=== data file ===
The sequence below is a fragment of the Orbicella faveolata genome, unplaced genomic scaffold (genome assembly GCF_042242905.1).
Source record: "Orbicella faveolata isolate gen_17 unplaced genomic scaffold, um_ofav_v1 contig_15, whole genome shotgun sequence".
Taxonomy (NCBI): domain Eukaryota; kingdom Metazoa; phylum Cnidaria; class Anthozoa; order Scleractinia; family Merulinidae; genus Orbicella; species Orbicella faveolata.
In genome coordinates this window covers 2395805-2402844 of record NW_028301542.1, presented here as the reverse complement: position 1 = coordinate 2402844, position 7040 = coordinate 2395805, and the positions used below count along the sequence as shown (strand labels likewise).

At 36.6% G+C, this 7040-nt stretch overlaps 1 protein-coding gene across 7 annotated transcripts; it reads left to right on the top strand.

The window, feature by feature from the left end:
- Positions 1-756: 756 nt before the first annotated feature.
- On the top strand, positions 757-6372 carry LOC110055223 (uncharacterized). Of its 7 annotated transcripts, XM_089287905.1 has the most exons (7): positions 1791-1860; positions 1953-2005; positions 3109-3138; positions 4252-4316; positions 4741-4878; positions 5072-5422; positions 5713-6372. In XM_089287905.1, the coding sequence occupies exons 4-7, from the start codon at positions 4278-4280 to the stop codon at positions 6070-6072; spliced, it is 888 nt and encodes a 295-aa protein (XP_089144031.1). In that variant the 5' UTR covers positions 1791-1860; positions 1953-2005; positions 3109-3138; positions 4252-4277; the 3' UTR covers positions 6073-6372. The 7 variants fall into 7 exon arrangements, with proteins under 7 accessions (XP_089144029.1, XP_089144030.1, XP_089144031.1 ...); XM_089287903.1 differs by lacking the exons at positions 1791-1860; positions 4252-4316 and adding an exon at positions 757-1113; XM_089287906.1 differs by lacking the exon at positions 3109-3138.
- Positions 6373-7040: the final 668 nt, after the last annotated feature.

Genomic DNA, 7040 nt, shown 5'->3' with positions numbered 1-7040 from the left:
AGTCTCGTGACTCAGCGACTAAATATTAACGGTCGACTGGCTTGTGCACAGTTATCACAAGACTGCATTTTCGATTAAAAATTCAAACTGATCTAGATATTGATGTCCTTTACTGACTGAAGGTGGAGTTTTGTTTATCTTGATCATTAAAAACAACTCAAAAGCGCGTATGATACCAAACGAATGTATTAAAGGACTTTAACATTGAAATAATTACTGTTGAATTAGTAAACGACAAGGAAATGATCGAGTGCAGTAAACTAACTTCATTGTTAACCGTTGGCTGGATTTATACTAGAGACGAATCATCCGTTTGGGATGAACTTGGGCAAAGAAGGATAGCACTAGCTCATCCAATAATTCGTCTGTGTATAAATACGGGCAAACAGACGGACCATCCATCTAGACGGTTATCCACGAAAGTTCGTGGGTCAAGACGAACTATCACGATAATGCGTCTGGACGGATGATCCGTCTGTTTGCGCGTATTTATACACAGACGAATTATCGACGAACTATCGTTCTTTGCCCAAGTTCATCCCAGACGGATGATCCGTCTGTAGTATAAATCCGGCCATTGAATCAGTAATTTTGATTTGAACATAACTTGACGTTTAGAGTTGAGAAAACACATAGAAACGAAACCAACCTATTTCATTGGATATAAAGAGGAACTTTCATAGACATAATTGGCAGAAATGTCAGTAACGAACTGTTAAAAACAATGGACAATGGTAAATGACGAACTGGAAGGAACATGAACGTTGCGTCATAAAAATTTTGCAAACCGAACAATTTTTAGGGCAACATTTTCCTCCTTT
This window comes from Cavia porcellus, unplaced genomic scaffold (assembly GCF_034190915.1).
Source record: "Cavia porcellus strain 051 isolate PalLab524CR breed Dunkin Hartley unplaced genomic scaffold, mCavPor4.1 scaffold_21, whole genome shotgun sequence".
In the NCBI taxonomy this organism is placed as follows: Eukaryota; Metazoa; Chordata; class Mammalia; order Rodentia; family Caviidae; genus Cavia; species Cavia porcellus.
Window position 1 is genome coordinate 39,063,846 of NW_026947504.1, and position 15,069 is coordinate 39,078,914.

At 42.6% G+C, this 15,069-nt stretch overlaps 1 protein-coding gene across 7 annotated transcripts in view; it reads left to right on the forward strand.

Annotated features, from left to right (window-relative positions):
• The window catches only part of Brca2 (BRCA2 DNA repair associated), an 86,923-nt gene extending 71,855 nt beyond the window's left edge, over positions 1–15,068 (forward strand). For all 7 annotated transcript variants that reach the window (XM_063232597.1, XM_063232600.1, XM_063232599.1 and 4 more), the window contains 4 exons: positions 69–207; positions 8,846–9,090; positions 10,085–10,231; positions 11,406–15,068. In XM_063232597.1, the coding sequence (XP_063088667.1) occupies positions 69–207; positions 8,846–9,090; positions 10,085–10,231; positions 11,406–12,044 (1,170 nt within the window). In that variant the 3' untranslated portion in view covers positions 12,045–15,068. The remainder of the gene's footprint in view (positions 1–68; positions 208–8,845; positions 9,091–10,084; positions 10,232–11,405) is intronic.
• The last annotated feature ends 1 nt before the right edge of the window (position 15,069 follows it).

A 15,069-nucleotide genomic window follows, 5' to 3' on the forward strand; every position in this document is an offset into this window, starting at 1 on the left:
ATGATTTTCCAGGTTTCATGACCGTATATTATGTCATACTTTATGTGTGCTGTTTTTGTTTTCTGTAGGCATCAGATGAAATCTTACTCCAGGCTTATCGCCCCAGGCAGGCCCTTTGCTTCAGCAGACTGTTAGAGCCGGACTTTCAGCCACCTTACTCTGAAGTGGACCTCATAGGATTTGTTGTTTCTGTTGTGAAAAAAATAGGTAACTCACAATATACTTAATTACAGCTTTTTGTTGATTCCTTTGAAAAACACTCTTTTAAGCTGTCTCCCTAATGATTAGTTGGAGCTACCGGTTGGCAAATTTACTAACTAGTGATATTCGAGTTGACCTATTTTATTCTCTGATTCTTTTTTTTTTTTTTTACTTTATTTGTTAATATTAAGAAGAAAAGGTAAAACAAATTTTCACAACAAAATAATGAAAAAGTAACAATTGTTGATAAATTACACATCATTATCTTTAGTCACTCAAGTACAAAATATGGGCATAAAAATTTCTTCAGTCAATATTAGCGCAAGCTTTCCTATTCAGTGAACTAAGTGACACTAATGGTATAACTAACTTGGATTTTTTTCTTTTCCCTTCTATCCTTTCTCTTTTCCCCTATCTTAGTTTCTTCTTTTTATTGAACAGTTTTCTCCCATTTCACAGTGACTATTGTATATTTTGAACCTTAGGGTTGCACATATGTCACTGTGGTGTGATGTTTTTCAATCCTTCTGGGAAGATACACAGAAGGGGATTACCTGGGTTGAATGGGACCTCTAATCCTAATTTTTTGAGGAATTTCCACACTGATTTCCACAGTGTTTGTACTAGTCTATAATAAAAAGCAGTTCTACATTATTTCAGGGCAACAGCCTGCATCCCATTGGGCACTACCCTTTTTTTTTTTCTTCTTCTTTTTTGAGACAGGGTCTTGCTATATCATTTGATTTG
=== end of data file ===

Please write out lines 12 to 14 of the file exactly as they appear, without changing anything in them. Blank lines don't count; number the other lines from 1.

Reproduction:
This window comes from Cavia porcellus, unplaced genomic scaffold (assembly GCF_034190915.1).
Source record: "Cavia porcellus strain 051 isolate PalLab524CR breed Dunkin Hartley unplaced genomic scaffold, mCavPor4.1 scaffold_21, whole genome shotgun sequence".
In the NCBI taxonomy this organism is placed as follows: Eukaryota; Metazoa; Chordata; class Mammalia; order Rodentia; family Caviidae; genus Cavia; species Cavia porcellus.